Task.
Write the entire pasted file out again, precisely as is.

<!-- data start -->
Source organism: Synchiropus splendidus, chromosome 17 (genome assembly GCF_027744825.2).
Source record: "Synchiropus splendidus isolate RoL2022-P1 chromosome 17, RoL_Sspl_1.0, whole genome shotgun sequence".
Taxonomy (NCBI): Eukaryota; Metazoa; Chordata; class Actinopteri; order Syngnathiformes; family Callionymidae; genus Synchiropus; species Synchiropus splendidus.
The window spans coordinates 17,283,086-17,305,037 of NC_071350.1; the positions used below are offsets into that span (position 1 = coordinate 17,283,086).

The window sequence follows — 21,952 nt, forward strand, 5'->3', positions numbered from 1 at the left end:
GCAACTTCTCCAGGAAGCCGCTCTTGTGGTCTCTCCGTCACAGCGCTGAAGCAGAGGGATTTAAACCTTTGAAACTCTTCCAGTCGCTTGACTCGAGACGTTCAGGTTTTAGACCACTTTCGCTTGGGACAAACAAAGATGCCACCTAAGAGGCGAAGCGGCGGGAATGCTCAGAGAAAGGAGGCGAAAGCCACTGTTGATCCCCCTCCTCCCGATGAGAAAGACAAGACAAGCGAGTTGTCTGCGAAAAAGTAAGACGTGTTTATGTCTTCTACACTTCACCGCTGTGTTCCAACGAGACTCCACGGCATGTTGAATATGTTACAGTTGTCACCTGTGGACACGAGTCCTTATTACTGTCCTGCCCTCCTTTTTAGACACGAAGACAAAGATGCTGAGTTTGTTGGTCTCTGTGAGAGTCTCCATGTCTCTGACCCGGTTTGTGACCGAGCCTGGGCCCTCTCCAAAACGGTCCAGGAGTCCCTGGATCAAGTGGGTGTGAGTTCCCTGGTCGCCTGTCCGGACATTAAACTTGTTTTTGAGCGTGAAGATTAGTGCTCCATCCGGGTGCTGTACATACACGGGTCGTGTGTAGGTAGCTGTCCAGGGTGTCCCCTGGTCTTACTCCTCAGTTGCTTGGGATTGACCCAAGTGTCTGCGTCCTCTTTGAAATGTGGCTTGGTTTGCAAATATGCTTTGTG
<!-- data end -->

Source organism: Synchiropus splendidus, chromosome 17 (genome assembly GCF_027744825.2).
Source record: "Synchiropus splendidus isolate RoL2022-P1 chromosome 17, RoL_Sspl_1.0, whole genome shotgun sequence".
Taxonomy (NCBI): Eukaryota; Metazoa; Chordata; class Actinopteri; order Syngnathiformes; family Callionymidae; genus Synchiropus; species Synchiropus splendidus.
The window spans coordinates 17,283,086-17,305,037 of NC_071350.1; the positions used below are offsets into that span (position 1 = coordinate 17,283,086).

The window sequence follows — 21,952 nt, forward strand, 5'->3', positions numbered from 1 at the left end:
GCAACTTCTCCAGGAAGCCGCTCTTGTGGTCTCTCCGTCACAGCGCTGAAGCAGAGGGATTTAAACCTTTGAAACTCTTCCAGTCGCTTGACTCGAGACGTTCAGGTTTTAGACCACTTTCGCTTGGGACAAACAAAGATGCCACCTAAGAGGCGAAGCGGCGGGAATGCTCAGAGAAAGGAGGCGAAAGCCACTGTTGATCCCCCTCCTCCCGATGAGAAAGACAAGACAAGCGAGTTGTCTGCGAAAAAGTAAGACGTGTTTATGTCTTCTACACTTCACCGCTGTGTTCCAACGAGACTCCACGGCATGTTGAATATGTTACAGTTGTCACCTGTGGACACGAGTCCTTATTACTGTCCTGCCCTCCTTTTTAGACACGAAGACAAAGATGCTGAGTTTGTTGGTCTCTGTGAGAGTCTCCATGTCTCTGACCCGGTTTGTGACCGAGCCTGGGCCCTCTCCAAAACGGTCCAGGAGTCCCTGGATCAAGTGGGTGTGAGTTCCCTGGTCGCCTGTCCGGACATTAAACTTGTTTTTGAGCGTGAAGATTAGTGCTCCATCCGGGTGCTGTACATACACGGGTCGTGTGTAGGTAGCTGTCCAGGGTGTCCCCTGGTCTTACTCCTCAGTTGCTTGGGATTGACCCAAGTGTCTGCGTCCTCTTTGAAATGTGGCTTGGTTTGCAAATATGCTTTGTG